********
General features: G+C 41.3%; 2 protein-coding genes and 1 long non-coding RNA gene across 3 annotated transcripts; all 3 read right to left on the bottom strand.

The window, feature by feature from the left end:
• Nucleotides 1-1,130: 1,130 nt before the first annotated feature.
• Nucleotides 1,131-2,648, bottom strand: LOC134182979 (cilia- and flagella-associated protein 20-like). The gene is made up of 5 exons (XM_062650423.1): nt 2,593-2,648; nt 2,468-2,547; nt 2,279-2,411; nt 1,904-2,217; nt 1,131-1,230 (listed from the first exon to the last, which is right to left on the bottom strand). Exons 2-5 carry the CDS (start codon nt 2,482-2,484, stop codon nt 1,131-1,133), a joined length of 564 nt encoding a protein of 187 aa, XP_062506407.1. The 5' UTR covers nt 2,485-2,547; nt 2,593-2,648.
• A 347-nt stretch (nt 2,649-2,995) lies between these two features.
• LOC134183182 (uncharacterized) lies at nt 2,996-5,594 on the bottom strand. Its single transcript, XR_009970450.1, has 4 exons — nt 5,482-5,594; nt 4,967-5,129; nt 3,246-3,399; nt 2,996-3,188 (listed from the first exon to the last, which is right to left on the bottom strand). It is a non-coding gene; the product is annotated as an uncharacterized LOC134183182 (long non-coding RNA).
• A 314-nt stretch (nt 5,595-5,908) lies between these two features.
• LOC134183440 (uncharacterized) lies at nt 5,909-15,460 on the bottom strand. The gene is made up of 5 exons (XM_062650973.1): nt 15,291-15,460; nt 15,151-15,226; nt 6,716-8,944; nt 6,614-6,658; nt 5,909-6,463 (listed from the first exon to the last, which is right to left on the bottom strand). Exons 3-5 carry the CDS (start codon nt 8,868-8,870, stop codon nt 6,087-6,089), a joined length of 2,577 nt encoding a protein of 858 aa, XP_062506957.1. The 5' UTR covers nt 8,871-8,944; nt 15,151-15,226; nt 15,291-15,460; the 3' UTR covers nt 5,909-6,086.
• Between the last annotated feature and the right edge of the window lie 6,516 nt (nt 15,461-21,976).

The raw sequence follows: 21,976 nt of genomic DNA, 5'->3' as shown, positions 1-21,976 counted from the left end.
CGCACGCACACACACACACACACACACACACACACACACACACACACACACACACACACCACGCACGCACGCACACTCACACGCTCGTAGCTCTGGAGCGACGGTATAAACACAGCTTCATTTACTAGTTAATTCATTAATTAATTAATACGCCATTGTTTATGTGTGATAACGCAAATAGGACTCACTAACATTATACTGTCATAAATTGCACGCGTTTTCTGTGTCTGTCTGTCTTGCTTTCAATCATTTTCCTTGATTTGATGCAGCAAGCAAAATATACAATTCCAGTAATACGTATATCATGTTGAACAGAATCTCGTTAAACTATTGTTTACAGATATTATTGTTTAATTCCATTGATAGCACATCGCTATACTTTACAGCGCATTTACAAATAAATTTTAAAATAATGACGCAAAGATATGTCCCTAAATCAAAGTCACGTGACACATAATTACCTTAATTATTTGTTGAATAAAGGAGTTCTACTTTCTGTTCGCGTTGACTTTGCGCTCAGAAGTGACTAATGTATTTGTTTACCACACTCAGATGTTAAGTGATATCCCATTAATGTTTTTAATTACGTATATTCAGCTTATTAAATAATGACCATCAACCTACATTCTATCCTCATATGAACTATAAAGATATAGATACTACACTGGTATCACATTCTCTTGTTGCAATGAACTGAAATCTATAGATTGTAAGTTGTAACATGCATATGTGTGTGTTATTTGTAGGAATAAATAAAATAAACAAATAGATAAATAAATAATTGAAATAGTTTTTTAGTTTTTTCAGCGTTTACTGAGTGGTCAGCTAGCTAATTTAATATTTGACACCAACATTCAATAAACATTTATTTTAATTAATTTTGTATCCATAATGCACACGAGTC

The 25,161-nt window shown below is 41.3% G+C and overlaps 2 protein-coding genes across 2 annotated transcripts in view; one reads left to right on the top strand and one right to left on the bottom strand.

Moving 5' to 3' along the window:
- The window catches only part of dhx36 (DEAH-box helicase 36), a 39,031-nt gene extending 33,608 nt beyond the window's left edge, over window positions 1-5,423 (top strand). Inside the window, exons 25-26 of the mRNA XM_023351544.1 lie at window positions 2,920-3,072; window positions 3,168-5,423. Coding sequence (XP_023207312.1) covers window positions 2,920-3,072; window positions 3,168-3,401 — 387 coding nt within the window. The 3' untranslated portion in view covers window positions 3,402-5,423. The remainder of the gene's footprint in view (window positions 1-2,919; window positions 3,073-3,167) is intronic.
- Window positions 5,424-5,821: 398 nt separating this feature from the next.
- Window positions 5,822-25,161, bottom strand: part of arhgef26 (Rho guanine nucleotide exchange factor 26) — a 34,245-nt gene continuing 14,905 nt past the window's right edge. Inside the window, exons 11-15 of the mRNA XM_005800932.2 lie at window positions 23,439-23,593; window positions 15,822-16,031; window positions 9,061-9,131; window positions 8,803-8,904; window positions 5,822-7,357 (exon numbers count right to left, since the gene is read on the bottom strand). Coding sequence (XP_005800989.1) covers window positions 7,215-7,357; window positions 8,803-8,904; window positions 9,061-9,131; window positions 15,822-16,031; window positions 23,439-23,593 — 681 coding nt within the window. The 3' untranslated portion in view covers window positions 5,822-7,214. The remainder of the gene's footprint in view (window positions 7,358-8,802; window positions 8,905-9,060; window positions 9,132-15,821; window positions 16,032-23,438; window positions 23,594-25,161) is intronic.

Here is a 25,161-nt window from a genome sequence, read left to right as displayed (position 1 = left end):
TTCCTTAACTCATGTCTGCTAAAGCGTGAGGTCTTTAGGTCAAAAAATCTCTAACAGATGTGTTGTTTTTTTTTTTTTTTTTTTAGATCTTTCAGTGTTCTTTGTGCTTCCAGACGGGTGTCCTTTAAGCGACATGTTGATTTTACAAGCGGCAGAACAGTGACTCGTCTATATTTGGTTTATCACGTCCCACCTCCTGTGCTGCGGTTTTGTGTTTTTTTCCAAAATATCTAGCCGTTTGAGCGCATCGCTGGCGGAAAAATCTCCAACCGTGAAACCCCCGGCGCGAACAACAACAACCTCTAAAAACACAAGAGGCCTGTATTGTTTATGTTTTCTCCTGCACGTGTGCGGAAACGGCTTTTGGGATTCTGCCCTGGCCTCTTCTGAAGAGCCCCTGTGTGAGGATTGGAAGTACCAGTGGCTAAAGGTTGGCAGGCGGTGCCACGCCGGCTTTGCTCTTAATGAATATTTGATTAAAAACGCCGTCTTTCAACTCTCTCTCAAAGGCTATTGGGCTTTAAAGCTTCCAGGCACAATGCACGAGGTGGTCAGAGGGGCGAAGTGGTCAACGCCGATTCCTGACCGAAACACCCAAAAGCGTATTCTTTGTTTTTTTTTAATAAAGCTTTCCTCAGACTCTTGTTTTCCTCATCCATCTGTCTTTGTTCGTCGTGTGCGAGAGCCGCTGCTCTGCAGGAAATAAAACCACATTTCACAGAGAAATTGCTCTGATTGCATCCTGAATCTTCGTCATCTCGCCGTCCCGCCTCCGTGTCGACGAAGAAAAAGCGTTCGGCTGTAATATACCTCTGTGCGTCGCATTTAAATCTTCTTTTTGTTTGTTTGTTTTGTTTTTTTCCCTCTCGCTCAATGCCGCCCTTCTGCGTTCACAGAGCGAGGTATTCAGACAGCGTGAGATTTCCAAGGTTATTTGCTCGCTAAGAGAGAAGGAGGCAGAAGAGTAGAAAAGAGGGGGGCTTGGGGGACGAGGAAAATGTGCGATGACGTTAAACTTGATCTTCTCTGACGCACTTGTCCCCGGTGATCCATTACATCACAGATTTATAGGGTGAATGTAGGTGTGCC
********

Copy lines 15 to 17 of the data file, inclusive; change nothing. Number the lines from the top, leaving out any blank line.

- Window positions 5,424-5,821: 398 nt separating this feature from the next.
- Window positions 5,822-25,161, bottom strand: part of arhgef26 (Rho guanine nucleotide exchange factor 26) — a 34,245-nt gene continuing 14,905 nt past the window's right edge. Inside the window, exons 11-15 of the mRNA XM_005800932.2 lie at window positions 23,439-23,593; window positions 15,822-16,031; window positions 9,061-9,131; window positions 8,803-8,904; window positions 5,822-7,357 (exon numbers count right to left, since the gene is read on the bottom strand). Coding sequence (XP_005800989.1) covers window positions 7,215-7,357; window positions 8,803-8,904; window positions 9,061-9,131; window positions 15,822-16,031; window positions 23,439-23,593 — 681 coding nt within the window. The 3' untranslated portion in view covers window positions 5,822-7,214. The remainder of the gene's footprint in view (window positions 7,358-8,802; window positions 8,905-9,060; window positions 9,132-15,821; window positions 16,032-23,438; window positions 23,594-25,161) is intronic.

Here is a 25,161-nt window from a genome sequence, read left to right as displayed (position 1 = left end):